16. Silvio Valenti Gonzaga (1740–1756)
  17. Alberico Archinto (1756–1758)
  18. Ludovico Maria Torriggiani (1758–1769)
  19. Lazzaro Opizio Pallavicini (1769–1785)
  20. Ignazio Boncompagni Ludovisi (1785–1789)
  21. Francesco Saverio de Zelada (1789–1796)
  22. Ignazio Busca (1796–1797)
  23. Giuseppe Doria Pamphili (1797–1799)
  24. Ercole Consalvi, pro-secretary (1800); secretary (1800–1806)
  25. Filippo Casoni (1806–1808)
  26. Giulio Gabrielli the Younger (1808–1814) -Giuseppe Doria Pamphilj, pro-secretary (1808) -Bartolomeo Pacca, pro-secretary (1808–1814)
  27. Ercole Consalvi (1814–1823)
  28. Giulio Maria della Somaglia (28 September 1823 – 17 January 1828)
  29. Tommaso Bernetti, pro-secretary (17 June 1828 – 10 February 1829) (first time)
  30. Giuseppe Albani (31 March 1829 – 30 November 1830)
  31. Tommaso Bernetti, pro-secretary (21 February – 10 August 1831); cardinal secretary (10 August 1831 – 12 January 1836) (second time)
  32. Luigi Lambruschini (12 January 1836 – 1 June 1846)
  33. Tommaso Pasquale Gizzi (8 August 1846 – 5 July 1847)
  34. Gabriele Ferretti (17 July 1847 – 31 December 1848)
  35. Giuseppe Bofondi (1 February – 10 March 1848)
  36. Giacomo Antonelli (10 March – 3 May 1848) (first time)
  37. Anton Orioli (5 May – 4 June 1848), cardinal secretary ad interim
  38. Giovanni Soglia Ceroni (4 June – 29 November 1848)
  39. Giacomo Antonelli (29 November 1848 – 6 November 1876) (second time)
  40. Giovanni Simeoni (18 December 1876 – 7 February 1878)
No. Name From Until Appointer
Alessandro Franchi (cropped).jpg
Alessandro Franchi
5 March 1878 31 July 1878 † Leo XIII
Lorenzo Nina.jpg
Lorenzo Nina
9 August 1878 16 December 1880
Lodovico Jacobini.jpg
Luigi Jacobini
16 December 1880 28 February 1887 †
Laszlo - Cardinal Mariano Rampolla.jpg
Mariano Rampolla del Tindaro
2 July 1887 20 July 1903
Rafael Merry del Val3.jpg
Rafael Merry del Val y Zulueta
12 November 1903 20 August 1914 Pius X
Domenico Ferrata2.jpg
Domenico Ferrata
4 September 1914 10 October 1914 † Benedict XV
Pietro Gasparri.jpg
Pietro Gasparri
13 October 1914 7 February 1930
Mgr. Pacelli, Papal Nuncio LCCN2014716384.jpg
Eugenio Pacelli
9 February 1930 10 February 1939 Pius XI
Cardinal Maglione.JPG
Luigi Maglione
10 March 1939 22 August 1944 † Pius XII
Office vacant[5]
Monsignor Domenico Tardini.jpg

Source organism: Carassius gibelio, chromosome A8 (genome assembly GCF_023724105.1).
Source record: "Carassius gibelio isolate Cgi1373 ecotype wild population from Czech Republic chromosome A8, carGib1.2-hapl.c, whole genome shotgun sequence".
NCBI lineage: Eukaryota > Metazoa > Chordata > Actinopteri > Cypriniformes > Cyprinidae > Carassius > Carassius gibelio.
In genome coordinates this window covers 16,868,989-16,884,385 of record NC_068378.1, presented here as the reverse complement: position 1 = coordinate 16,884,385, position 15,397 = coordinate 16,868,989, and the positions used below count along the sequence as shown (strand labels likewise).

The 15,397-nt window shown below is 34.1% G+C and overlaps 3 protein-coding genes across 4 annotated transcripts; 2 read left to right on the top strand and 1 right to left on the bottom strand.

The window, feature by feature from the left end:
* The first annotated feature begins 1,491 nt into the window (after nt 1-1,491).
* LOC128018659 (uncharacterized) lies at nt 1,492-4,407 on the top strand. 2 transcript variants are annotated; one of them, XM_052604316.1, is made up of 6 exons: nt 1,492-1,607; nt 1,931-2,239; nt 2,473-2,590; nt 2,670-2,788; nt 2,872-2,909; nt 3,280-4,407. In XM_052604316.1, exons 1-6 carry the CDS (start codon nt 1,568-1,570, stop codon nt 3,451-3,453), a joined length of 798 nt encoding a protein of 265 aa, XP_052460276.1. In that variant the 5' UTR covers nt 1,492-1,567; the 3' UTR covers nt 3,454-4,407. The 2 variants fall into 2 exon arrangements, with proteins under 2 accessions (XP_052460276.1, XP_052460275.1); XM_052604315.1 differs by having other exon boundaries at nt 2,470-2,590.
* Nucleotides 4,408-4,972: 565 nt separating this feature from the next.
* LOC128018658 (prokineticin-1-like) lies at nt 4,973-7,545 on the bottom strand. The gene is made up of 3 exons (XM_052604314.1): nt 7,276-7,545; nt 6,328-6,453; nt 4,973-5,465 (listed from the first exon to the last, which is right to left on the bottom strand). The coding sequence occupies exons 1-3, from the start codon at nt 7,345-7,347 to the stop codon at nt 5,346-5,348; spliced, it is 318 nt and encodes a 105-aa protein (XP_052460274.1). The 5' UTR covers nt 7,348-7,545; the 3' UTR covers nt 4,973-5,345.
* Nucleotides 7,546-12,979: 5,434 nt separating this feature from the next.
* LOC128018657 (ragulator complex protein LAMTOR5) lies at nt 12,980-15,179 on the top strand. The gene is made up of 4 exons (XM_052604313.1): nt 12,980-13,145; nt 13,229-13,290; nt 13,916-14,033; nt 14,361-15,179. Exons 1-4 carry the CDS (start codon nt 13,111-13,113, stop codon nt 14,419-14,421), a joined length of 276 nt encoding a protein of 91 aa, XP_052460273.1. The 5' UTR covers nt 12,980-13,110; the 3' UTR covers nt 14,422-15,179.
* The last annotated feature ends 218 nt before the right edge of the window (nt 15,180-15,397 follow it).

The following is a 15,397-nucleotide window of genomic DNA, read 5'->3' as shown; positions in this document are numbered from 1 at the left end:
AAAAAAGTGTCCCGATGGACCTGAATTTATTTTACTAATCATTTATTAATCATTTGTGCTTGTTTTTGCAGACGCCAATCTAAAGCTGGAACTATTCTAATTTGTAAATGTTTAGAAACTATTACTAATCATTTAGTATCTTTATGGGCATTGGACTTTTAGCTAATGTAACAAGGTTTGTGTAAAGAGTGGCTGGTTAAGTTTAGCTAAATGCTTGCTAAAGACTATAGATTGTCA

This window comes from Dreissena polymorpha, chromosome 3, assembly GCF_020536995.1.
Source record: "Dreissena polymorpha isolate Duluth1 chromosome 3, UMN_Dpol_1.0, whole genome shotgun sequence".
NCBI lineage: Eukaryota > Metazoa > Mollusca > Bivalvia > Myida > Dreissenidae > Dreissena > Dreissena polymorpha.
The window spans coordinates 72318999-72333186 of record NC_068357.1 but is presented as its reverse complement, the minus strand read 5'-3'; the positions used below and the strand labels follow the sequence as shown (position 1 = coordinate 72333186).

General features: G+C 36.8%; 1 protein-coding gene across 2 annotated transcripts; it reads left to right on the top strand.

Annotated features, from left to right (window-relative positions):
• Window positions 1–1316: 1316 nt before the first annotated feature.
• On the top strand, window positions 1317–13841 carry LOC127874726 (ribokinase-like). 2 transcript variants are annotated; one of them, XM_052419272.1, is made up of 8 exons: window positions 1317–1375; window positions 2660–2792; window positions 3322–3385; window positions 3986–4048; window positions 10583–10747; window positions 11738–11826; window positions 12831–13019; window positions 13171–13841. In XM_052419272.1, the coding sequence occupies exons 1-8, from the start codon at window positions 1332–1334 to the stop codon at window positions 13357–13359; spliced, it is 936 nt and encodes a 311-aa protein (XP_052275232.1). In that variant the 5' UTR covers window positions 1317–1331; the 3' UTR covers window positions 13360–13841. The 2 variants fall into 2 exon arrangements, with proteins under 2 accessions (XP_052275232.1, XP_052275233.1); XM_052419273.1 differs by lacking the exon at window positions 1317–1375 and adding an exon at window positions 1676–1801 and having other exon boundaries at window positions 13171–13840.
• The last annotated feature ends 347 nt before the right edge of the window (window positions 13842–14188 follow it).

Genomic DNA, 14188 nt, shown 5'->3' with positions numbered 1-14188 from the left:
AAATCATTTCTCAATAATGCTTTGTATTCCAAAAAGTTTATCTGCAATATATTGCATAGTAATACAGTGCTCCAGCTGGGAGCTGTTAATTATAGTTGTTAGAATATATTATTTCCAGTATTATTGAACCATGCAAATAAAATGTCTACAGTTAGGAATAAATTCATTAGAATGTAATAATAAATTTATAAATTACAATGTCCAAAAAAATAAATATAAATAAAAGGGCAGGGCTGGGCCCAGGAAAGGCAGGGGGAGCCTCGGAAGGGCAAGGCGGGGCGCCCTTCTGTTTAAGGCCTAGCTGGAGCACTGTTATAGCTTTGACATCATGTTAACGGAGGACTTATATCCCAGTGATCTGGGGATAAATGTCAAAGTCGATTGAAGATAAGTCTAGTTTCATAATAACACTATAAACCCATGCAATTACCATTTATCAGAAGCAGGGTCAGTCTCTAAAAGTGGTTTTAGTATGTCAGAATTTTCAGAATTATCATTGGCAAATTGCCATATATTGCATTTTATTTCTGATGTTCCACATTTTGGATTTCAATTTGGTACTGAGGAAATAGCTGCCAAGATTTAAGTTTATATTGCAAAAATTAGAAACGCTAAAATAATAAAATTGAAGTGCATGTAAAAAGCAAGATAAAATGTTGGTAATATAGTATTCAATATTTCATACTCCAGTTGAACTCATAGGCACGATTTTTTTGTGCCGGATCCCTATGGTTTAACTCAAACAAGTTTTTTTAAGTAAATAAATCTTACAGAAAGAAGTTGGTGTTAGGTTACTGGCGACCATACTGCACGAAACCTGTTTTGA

Domenico Tardini
15 December 1958 30 July 1961 † John XXIII
Amleto Giovanni Cicognani
12 August 1961 30 April 1969
Jean-Marie Villot 1978.jpg
Jean-Marie Villot
2 May 1969 9 March 1979 † Paul VI
Agostino Casaroli - S M de Medellin (cropped).jpg
Agostino Casaroli
1 July 1979 1 December 1990 John Paul II
Angelo Cardinal Sodano.jpg
Angelo Sodano
29 June 1991 15 September 2006
Tarcisio Bertone.jpg
Tarcisio Bertone
(b. 1934)
15 September 2006 15 October 2013 Benedict XVI
Ināra Mūrniece tiekas ar Svētā Krēsla Valsts sekretāru (26363562894)-1(cropped).jpg
Pietro Parolin
(b. 1955)
15 October 2013 Incumbent Francis

In popular culture

Silvio Orlando portrayed fictional Cardinal Secretary of State Voiello in the 2016 Sky Italia Sky Atlantic HBO Canal+ co-produced television series The Young Pope and the 2019 follow-up series The New Pope.[6]

See also


  1. ^ "Profile: The Secretariat of State". The Holy See. Archived from the original on 6 May 2012. Retrieved 18 April 2007.
  2. ^ "The Vatican's secretary of state visits Moscow for the first time in 19 years". The Economist. 25 August 2017. Archived from the original on 25 August 2017. Retrieved 26 August 2017.
  3. ^ "Archived copy". Archived from the original on 22 September 2013. Retrieved 28 October 2013.((cite web)): CS1 maint: archived copy as title (link)
  4. ^ a b "Roman Curia | Roman Catholicism". Encyclopedia Britannica. Archived from the original on 30 August 2019. Retrieved 10 March 2020.
  5. ^ Pope Pius XII, having been the Secretary of State under Pope Pius XI, did not name a Secretary after the death of Cardinal Maglione in 1944. Beneath his direct supervision, the duties were divided between two protonotary apostolic, Domenico Tardini and Giovanni Battista Montini, who in 1952 were both named Pro-Secretary of State, for Extraordinary and Ordinary affairs respectively. In 1954 Montini (the future Pope Paul VI) left the Roman Curia to become Archbishop of Milan.
  6. ^ Vivarelli, Nick (4 August 2015). "Paolo Sorrentino's 'Young Pope' Rounds Out Cast With James Cromwell And Slew Of Top International Talent". Archived from the original on 8 August 2016. Retrieved 15 February 2020.